The Principality of Andorra, one of the world’s smallest countries, is located between France and Spain in the Pyrenees Mountains. The Principality is one of Europe’s least-known countries, with a population of around 76,000. Andorra is a rare modern example of a political system known as a diarchy, in which two people rule jointly. Other modern examples of a diarchy include Eswatini in Southern Africa and San Marino, a microstate located entirely within Italy.
The President of France, Emmanuel Macron, serves as Co-Prince of Andorra in addition to his duties as French President and is one of the few examples of a democratically elected leader serving in a royal capacity in another country. Since 2003, the other Co-Prince is the Catholic Bishop of Urgell from Spain, Joan-Enric Vives i Sicília. But how did the president and bishop become co-princes of another country? The answer lies in a political arrangement stretching back over seven centuries.
Most historians consider Emperor Charlemagne, the medieval emperor who ruled over much of Europe from 768 to 814, to be the architect of Andorran independence. According to legend, thousands of Andorrans helped the Frankish army win the battle against Moorish invaders. As a sign of appreciation, Charlemagne proclaimed Andorra independent. He is so important to Andorran culture that their national anthem is called “The Great Charlemagne.”‘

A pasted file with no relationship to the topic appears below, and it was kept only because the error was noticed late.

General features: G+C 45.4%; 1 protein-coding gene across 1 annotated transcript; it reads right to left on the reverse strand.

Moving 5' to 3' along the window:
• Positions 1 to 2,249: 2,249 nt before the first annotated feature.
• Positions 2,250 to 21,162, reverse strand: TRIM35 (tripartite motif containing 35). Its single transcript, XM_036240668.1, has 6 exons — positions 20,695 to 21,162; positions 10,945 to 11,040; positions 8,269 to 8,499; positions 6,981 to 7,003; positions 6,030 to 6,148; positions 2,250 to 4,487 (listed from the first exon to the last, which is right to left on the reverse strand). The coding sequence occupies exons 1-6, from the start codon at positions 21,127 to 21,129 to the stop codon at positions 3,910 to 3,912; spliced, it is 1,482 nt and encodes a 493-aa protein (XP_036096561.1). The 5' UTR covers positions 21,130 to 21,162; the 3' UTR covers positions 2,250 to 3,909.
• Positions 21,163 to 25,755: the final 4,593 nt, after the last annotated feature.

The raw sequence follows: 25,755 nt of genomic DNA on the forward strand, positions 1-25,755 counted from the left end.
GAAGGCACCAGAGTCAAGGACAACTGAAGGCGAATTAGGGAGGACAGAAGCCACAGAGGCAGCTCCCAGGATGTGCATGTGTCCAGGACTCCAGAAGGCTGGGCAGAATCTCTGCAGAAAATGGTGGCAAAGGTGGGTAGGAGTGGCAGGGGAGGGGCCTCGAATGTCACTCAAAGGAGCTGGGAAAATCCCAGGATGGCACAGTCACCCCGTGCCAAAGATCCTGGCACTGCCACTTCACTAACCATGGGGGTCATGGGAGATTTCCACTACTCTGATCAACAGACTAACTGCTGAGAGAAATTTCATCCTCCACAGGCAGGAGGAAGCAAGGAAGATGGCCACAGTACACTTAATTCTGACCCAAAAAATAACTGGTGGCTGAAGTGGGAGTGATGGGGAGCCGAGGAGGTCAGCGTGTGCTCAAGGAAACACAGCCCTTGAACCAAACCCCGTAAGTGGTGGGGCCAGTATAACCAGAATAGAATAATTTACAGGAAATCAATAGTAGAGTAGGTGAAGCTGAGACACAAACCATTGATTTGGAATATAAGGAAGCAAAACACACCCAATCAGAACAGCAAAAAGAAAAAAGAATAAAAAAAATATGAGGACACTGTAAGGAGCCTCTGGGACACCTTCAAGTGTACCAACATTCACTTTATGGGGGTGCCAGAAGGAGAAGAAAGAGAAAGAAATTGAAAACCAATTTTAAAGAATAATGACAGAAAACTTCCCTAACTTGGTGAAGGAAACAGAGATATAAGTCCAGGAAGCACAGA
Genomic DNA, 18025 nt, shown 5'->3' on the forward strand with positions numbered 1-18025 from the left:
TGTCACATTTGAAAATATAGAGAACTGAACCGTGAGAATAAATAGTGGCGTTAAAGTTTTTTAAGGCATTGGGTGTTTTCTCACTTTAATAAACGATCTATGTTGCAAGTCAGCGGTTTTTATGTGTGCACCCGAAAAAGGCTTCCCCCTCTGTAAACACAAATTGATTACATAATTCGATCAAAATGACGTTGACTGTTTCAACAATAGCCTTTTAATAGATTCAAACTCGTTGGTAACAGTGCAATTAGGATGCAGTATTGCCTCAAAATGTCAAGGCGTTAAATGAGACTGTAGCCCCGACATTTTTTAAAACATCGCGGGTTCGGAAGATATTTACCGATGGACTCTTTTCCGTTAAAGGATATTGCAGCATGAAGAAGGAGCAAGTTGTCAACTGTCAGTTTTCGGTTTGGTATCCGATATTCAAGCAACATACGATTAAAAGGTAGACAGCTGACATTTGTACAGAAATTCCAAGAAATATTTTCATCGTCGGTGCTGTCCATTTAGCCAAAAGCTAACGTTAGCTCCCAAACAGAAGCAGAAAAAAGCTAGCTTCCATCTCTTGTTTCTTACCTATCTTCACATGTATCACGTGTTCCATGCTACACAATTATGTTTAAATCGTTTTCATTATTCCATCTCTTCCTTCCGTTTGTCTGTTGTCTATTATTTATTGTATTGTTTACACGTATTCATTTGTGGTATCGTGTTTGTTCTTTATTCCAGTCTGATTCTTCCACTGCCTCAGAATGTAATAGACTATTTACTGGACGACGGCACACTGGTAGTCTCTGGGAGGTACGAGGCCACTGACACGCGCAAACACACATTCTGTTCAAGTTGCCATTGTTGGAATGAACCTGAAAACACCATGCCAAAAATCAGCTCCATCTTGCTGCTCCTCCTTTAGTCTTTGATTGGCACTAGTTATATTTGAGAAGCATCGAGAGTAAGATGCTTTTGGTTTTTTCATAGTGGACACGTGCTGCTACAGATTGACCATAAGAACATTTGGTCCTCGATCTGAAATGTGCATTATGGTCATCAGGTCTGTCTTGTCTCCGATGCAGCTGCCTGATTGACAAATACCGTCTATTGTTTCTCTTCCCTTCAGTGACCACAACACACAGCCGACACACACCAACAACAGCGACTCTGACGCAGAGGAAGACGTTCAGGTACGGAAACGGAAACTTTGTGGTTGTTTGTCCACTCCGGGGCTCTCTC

After Charlemagne’s death, his grandson Charles II offered Andorra to the Count of Urgell. Andorra eventually passed to the Bishop of Urgell in exchange for land in Cerdanya, a strategically important region bordering many important counties. However, tensions eventually escalated between the Church and the French heirs to the Urgell title. In 1278, an agreement known as paréage ended these hostilities by pronouncing both the Bishop of Urgell and French Count of Foix Co-Princes of Andorra. Since neither Co-Prince lived in Andorra, they were represented by delegates. Eventually, the French part of the title was transferred to the King of France, and many centuries later, to the President of France.
Andorrans lived under this political system from 1278 to 1993. A new Constitution came into effect in 1993 when the people voted to establish a new government, composed of separate executive, legislative, and judicial branches. Executive power was transferred to the Prime Minister of Andorra, even though the Co-Princes are still the heads of state to this day.
Andorra joined the United Nations in 1993 and the Organisation for Security and Co-operation in Europe in 1996. While Andorra is not a member of the European Union, it uses the euro as its official currency as part of a special agreement with the EU.
For more information on The Principality of Andorra, go to https://visitandorra.com/en/.